Current route in Arizona: Defunct
Current route nationally: Defunct
Historical route in Arizona: NM border near
Lupton to CA border near Topock
Existed: 1927 - 1985
Historical route nationally: Chicago, IL to Santa Monica, CA
All of US 66 in Arizona is bypassed by I-40, but there are still large drivable segments of it. You can get off I-40 at Ash Fork, and not rejoin I-40 until you reach the Colorado River, with the exception of a couple of miles south of Kingman. From Seligman to Kingman, it's designated Historic AZ 66.
I-40 bypassed most of the towns, leaving the old US 66 segment as a business loop. These loops are generally marked with the Historic US 66 marker, along with the Business I-40 markers.
Route 66 tourism is a big deal along the old corridor, although I'm not sure I believe this claim.
Arizona has marked most of the exits off I-40 with a Historic 66 marker.
Some maps show the segment from Kingman to Topock via Oatman to be gravel, but it is actually paved. It is however very narrow and winding, so think twice about taking an RV this way. US 66 was rerouted in 1953 along the current flat I-40 alignment. I'm not sure why it took the "hard way" when it could have just followed the Santa Fe railroad like it does throughout most of Arizona.
The Bureau of Land Management has designated the Kingman to Topock leg a National Back Country Byway.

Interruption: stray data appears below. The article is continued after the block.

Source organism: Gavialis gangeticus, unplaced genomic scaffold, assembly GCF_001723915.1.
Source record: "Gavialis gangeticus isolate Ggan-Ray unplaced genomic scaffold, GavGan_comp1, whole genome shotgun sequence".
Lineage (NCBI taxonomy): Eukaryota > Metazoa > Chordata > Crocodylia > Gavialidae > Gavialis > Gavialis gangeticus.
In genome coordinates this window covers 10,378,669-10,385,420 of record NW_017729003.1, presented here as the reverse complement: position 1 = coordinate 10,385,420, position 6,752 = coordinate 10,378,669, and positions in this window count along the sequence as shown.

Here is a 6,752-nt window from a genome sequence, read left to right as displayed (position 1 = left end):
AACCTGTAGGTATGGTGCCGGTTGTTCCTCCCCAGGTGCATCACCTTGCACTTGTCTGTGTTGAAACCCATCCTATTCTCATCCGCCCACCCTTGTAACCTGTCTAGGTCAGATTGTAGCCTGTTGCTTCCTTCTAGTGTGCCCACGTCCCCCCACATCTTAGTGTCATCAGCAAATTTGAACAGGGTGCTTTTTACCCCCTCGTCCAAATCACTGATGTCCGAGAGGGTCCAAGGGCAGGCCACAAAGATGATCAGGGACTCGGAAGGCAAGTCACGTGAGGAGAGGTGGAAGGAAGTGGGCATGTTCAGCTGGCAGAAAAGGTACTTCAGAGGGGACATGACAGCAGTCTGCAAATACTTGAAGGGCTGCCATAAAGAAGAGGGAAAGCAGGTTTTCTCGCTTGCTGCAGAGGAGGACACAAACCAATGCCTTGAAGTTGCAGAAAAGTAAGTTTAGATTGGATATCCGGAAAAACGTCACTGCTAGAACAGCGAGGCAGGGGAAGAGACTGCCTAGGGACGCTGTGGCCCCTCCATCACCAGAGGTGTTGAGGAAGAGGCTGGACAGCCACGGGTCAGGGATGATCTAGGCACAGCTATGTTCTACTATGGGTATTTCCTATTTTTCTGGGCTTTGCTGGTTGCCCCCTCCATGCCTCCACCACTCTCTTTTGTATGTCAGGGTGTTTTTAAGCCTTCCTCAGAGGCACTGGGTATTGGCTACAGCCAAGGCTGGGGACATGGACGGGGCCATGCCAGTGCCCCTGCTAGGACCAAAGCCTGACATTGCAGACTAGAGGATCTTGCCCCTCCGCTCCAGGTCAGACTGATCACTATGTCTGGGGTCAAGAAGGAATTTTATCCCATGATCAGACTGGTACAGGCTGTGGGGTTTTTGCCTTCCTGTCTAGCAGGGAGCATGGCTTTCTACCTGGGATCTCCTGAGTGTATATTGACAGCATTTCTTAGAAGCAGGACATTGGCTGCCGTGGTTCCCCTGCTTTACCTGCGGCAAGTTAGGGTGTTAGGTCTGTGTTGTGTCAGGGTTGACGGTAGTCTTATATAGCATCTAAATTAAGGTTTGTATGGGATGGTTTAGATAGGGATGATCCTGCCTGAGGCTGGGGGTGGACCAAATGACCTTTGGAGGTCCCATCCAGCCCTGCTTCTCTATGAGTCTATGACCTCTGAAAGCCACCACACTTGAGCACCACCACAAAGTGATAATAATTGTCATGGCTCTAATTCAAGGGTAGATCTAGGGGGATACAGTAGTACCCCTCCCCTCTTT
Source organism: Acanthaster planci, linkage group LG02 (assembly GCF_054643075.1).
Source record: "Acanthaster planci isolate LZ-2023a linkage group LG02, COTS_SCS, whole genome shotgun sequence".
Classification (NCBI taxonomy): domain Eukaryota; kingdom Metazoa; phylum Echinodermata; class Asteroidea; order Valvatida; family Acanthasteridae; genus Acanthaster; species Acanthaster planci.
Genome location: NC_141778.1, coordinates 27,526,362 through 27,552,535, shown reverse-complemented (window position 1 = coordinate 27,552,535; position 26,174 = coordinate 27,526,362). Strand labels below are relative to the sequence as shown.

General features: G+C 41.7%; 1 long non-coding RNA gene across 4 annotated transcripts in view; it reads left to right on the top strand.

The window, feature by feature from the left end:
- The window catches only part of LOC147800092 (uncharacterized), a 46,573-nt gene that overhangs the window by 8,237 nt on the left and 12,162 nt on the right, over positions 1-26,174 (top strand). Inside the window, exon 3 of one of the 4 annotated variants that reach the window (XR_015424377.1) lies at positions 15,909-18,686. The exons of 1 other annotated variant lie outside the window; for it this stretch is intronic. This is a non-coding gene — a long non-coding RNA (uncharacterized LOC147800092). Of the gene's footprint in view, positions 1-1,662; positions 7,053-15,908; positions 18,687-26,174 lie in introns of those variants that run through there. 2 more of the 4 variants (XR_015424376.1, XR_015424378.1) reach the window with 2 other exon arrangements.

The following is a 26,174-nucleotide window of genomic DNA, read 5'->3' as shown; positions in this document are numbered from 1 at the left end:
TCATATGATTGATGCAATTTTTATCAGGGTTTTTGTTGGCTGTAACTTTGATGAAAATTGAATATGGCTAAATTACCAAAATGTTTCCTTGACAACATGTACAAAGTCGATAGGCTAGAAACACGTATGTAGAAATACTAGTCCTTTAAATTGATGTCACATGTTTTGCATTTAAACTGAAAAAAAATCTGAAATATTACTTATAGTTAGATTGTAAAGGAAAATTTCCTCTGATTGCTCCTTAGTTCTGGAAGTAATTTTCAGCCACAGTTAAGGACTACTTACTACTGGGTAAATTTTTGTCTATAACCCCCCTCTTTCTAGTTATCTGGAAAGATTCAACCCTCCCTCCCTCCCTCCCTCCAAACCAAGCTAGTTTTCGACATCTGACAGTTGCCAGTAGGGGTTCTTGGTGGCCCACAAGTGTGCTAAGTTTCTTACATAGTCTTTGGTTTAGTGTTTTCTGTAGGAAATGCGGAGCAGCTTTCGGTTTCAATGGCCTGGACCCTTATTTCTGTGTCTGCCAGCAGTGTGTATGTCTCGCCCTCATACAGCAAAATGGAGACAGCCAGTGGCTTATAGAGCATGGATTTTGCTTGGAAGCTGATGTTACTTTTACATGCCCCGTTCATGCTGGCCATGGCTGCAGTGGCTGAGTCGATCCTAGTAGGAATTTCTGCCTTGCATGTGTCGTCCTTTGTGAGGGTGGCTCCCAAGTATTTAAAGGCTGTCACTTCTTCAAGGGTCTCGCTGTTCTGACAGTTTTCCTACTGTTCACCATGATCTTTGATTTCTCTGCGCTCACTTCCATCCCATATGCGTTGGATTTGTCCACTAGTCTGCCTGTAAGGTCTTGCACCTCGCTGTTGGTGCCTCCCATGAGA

Despite the bad road, Oatman still gets a lot of tourists, lured by the Old West, old US 66, and wild burros. The burros are feral descendents of miners' burros. They don't have to haul packs any more, just beg tourists for carrots and apples.
The 1919 Old Trails bridge over the Colorado River. It's now being used as a gas pipeline bridge. The first crossing was the Red Rocks rail bridge built in 1890. Cars would cross on the bridge between trains, which was obviously very risky. The Old Trails bridge was built in 1919. In 1947, a new rail bridge was built and cars took over the old Red Rock bridge. In 1966, the I-40 bridge was built. Finally, the old Red Rock bridge was demolished in 1978. You can see some pictures and maps at Casey Cooper's US 66 page.
Original US 66 bridge over Canyon Diablo, at Two Guns.
Such a fine sight to see--
It's a girl, my lord
In a flatbed Ford
Slowin' down to take a look at me.
(Standin' on a corner in Winslow, Arizona)
In Holbrook, you can sleep in a concrete teepee.
Arizona had the last segment of US 66 to be bypassed by interstate, at Williams.
US 66 is probably the best known and best documented highway in the US, so I can't do it justice here. You can check out the Route 66 homepage for lots of info and links. There's also a Route 66 Magazine.
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Last updated 8/17/2002